Kirkepiscatoid

Random and not so random musings from a 5th generation NE Missourian who became a 1st generation Episcopalian. Let the good times roll!


I wanted to give a little air time to St. Thomas Aquinas on his feast day, as I have a great deal of admiration for him as a person of "equal parts head and heart." All that I've ever read about him makes me think I might have been molded out of some of the same dirt. He caught a lot of guff for "thinking too much," to the point of even occasionally branded as heretical, but at the same time he was prone to his experiences of "holy ecstacies," which sort of remind me of my own, "Oh, WOW!" moments in my own personal spirituality.

As quoted in Lesser Feasts and Fasts, "Thomas asserted that reason and revelation are in basic harmony," and that "Grace is not the denial of nature." He figured out that one way of looking at God was to know what God was not (the via negativa) and he understood the essence of God as a being was right there in black and white in Exodus 3:14, "I am Who I am." He understood God as Being, itself, and the Ultimate Reality--that all we know as "being" is derived from God as "Ultimate Being, defined." If you want to read his proofs for the existence of God, I've linked them here.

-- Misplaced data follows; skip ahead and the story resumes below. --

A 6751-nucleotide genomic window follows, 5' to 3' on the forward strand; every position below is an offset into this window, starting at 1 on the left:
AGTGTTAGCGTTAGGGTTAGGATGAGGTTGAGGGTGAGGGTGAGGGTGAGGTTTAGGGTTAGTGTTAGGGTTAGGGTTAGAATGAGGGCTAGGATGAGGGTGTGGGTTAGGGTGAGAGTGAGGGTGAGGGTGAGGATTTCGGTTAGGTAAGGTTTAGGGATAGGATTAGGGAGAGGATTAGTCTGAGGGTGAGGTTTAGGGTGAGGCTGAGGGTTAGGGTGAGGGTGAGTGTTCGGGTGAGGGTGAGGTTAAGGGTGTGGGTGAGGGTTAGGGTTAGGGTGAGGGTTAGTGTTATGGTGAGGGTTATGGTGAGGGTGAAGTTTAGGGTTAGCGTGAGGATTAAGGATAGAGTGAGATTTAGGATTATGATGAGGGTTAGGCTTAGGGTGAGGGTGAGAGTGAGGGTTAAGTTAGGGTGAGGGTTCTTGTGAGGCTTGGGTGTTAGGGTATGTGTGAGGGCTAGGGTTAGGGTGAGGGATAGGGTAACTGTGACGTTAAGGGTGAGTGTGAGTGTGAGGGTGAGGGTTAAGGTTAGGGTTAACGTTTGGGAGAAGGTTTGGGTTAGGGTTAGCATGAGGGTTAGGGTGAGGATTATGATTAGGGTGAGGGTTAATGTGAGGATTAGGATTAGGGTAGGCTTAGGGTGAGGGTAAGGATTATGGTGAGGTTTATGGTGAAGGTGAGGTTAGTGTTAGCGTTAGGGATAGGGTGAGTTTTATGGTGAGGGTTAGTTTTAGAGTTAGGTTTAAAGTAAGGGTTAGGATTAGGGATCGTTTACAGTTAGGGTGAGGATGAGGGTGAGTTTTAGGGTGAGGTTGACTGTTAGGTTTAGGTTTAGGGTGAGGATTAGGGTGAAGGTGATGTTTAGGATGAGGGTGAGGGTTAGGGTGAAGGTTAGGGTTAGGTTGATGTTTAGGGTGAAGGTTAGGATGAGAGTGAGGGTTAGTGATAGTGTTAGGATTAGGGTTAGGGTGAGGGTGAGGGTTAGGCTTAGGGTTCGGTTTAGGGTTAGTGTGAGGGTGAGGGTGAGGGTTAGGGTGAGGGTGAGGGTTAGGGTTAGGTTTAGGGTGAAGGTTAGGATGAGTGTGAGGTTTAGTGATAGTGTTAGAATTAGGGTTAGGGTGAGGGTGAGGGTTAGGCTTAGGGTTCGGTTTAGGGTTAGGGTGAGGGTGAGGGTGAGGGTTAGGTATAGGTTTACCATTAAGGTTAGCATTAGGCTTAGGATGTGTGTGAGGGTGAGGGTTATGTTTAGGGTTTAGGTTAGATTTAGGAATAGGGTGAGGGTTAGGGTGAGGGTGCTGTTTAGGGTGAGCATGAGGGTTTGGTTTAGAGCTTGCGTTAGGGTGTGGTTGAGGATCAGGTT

So here's to you, St. Thomas Aquinas, your heart bursting with love for God, and your head bursting with thoughts! I really do think you'd have been the first one on the block with a Kindle...

Thought I would share with you a recent e-mail from Steve Thorngate of Christian Century:

Sent: Fri, January 22, 2010 4:39:33 PM
Subject: Re: Applying to join CCBlogs

Hi,

Forgive my slow response. I've gotten pretty behind on these.

Yes, your blog looks like a good fit with the community. The first step is for you to embed our logo at or near the top of your menu--high enough that it’s visible without scrolling down. Here’s the code:





Let me know when that is done and we'll get you plugged into our feed system and write you back with more information.

All best,

Steve Thorngate

Needless to say, I'm kind of excited about this. They haven't put me in their RSS feed yet, but evidently it is coming. I look forward to this allowing me to meet new readers!


Let me read to you what I learned:

At the same time that I saw the head [Christ's] bleeding,